Some of Wall Street’s biggest banks — Goldman Sachs, JPMorgan Chase, the list goes on — are quietly integrating blockchain, the technology that spawned bitcoin, into their businesses. In fact, Wall Street firms have been experimenting with blockchain for years.
Regardless of what bitcoin does, blockchain technology will flourish. Tom Farley, ex-president of the New York Stock Exchange, says it will “rewire all financial services.”
Walmart Inc. has used blockchain in the company’s supply chain monitoring. In the world of deeds, some title companies have used it for recording homeownership, as the Wall Street Journal has reported.
Trading Systems: Better on Blockchain?
The major banks are working with blockchain models to enhance online trading. These models are centralized. That is, they’re operated by banks. Consider the Onyx platform. JPMorgan introduced it in 2020. Today, a number of banks use it — so far trading more than $350 billion worth of actual repurchase agreements, says the WSJ.
Last year, Goldman Sachs arranged a $100 million, international bond sale. Such a transaction usually needs five days to settle. On the Ethereum blockchain, it took just one hour.
How will risk be managed? Financial groups are, of course, working that out. In the pipeline is a system of rules that will require backups for digital assets.
Game Changer: Tokenization
Wall Street firms are also working on tokenization. In other words: converting assets into digital tokens, so they can record them on the blockchain. Tokenized assets can include publicly traded funds. Here’s what some big firms say:
- CEO Larry Fink tells BlackRock clients that the ability to tokenize assets raises the “prospect of driving efficiencies in capital markets, shortening value chains, and improving cost and access for investors.”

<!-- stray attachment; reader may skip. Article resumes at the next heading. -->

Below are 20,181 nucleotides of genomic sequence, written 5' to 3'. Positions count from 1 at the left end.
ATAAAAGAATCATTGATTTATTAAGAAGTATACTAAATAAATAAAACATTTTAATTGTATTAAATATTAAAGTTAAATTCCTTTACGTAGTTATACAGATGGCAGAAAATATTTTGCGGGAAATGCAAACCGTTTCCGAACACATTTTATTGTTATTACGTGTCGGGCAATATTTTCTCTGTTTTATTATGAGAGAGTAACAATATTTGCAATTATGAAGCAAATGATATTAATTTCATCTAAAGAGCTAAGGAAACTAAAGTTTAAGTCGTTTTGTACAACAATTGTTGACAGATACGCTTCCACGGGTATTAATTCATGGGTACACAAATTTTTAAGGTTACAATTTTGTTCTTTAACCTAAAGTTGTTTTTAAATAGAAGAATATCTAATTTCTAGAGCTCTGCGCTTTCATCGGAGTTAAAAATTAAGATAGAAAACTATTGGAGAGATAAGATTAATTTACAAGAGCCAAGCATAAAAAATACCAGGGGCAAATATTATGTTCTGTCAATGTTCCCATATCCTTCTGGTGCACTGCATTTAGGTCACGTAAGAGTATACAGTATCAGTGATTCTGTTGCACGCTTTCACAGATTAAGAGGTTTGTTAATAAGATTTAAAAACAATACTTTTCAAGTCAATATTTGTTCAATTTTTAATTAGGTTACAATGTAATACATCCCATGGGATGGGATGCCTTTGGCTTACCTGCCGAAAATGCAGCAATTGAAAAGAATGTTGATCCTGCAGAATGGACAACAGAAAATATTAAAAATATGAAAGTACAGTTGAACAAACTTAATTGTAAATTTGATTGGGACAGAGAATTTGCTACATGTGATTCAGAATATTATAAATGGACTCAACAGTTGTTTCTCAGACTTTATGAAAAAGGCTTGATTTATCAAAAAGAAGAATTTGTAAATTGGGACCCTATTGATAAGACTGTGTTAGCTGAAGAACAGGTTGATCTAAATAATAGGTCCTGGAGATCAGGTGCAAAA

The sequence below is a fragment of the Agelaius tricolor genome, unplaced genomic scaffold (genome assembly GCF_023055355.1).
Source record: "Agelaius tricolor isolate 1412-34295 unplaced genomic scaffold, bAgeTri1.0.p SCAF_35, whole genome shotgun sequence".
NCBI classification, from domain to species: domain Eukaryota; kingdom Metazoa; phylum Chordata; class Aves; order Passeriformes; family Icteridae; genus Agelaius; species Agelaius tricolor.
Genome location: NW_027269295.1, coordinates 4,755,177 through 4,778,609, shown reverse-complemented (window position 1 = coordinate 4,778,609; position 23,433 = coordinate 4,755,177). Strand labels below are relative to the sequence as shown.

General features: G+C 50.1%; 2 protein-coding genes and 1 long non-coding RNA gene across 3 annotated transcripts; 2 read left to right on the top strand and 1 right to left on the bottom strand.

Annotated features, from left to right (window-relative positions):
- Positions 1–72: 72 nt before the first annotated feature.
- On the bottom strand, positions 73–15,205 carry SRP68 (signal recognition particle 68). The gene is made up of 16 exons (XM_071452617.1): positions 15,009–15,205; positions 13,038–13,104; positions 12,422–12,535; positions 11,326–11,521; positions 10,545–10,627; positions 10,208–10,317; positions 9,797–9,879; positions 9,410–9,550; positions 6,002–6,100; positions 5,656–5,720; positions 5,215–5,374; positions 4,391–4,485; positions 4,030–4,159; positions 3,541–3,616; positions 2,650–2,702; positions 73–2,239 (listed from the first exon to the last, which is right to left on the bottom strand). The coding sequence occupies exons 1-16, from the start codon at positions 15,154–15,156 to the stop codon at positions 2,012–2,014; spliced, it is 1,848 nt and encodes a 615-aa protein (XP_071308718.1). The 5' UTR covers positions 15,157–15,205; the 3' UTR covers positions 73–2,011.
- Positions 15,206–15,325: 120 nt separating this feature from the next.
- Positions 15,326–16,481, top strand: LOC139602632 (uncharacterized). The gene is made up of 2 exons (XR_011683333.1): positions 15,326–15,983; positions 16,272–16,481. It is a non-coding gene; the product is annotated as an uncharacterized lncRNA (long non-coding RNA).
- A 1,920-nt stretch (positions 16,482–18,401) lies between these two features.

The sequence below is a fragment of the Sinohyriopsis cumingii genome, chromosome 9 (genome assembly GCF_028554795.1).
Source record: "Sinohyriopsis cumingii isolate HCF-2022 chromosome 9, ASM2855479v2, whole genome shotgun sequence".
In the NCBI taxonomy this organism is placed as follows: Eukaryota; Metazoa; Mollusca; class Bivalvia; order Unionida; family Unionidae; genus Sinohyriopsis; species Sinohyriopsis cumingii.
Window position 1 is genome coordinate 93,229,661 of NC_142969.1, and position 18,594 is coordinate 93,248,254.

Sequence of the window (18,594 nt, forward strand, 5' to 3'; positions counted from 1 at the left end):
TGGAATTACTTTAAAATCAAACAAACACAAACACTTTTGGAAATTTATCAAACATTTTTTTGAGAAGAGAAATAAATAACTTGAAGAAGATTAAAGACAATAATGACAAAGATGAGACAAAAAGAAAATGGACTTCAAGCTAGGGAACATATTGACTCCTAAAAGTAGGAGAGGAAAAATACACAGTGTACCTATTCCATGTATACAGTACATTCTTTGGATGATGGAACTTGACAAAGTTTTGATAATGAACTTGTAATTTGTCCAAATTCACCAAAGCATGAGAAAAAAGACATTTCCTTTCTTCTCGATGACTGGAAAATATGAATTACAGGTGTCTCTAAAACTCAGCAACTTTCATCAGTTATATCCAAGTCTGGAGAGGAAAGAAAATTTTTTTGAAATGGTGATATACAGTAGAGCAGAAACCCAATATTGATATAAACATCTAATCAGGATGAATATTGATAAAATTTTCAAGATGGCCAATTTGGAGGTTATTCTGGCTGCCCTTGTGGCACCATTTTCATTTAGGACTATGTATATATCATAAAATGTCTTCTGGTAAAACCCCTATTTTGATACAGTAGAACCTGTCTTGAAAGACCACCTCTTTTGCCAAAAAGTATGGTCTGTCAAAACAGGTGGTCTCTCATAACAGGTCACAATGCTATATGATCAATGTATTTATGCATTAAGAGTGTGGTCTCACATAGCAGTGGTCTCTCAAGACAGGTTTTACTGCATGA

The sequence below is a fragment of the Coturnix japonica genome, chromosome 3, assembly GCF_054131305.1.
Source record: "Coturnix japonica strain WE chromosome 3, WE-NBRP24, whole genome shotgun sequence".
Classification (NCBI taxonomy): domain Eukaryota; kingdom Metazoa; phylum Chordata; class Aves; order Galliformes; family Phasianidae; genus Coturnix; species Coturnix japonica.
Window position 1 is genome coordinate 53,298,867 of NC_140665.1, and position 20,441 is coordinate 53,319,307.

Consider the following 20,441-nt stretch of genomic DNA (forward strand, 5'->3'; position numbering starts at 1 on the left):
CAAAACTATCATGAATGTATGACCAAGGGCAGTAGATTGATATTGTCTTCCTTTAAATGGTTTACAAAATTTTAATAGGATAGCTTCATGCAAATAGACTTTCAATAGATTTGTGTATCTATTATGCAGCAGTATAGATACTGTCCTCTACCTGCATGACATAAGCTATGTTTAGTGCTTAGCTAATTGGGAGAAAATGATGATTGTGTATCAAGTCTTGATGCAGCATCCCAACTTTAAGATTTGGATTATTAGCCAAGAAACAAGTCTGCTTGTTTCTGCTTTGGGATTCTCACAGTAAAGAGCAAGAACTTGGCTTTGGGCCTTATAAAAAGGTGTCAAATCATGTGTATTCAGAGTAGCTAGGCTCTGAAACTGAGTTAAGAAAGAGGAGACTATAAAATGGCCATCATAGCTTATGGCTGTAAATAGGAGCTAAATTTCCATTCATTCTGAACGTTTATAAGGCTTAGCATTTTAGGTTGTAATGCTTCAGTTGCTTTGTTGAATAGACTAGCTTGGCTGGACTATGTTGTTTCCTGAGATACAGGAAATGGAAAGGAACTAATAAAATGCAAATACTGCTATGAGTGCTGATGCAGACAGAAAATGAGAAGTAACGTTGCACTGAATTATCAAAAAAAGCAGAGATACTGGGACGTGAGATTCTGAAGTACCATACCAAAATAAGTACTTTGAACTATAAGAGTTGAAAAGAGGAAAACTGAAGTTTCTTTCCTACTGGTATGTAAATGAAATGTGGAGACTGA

- Citigroup is experimenting with blockchain technology through its “Citi Token Services” for institutional clients. This will allow for “cross-border payments, liquidity, and automated trade finance solutions on a 24/7 basis.”
- Consultants at Roland Berger believe tokenized assets will equate to $10 trillion by 2030, representing a 40X rise in value in less than a single decade.
The tokenized assets they’re talking about include real estate. Of course we’re taking note.
New Kid: Generative AI
Investment banks using generative artificial intelligence (AI) are in the news, since ChatGPT burst on the scene. What can banks do with AI?
Generative AI technology can help bankers:
- Search for information.
- Assess risk.
- Create marketing materials.
- Review documents.
In the future, banking computer systems will shift from outdated coding languages to cutting-edge versions, assisted by AI. Most of Citigroup’s 40,000 coding pros will soon be using generative AI. And the digital assets department at Goldman Sachs is exploring all facets of blockchain tech, from coding to government action.
Flash in the Pan? Think Again.
Many of the best-known representatives of Wall Street banks used to distrust blockchain. They thought it was a flash in the pan, or worse. Some just weren’t interested. They were put off by its origin story, or some of the now-discredited figures who were stars on the crypto stage.
But now, mainstream bankers consider blockchain a driver for commerce with impressive potential. Jaime Dimon, JPMorgan’s CEO, carefully separates his criticisms of bitcoin from his outlook on blockchain’s potential. The banking world is taking note. Who wants to miss blockchain, if it’s the game-changer BlackRock, Citi, and Goldman Sachs think it will be? Thus the current race to build new systems and platforms.
A rep from Citigroup sees blockchain’s mass adoption in six to eight years. And that’s just around the corner. Does that mean blockchain’s about to mesh with property titles and transactions? Spoiler: There are already blockchain courses for title abstraction interns. We’ll keep you posted here at Deeds.com.
Tanzeel Akhtar for Benzinga.com: These Wall Street Firms Are Ramping Up Efforts to Tokenize Assets (Nov. 10, 2023).
Paul Vigna for the Wall Street Journal via WSJ.com: As Crypto Slumps, Goldman Sachs Aims for a Wall Street Built on Blockchain (Aug. 22, 2022).
Deeds.com: Here’s What Citigroup Says About Blockchain for Real Estate (May 25,2023).
And as linked.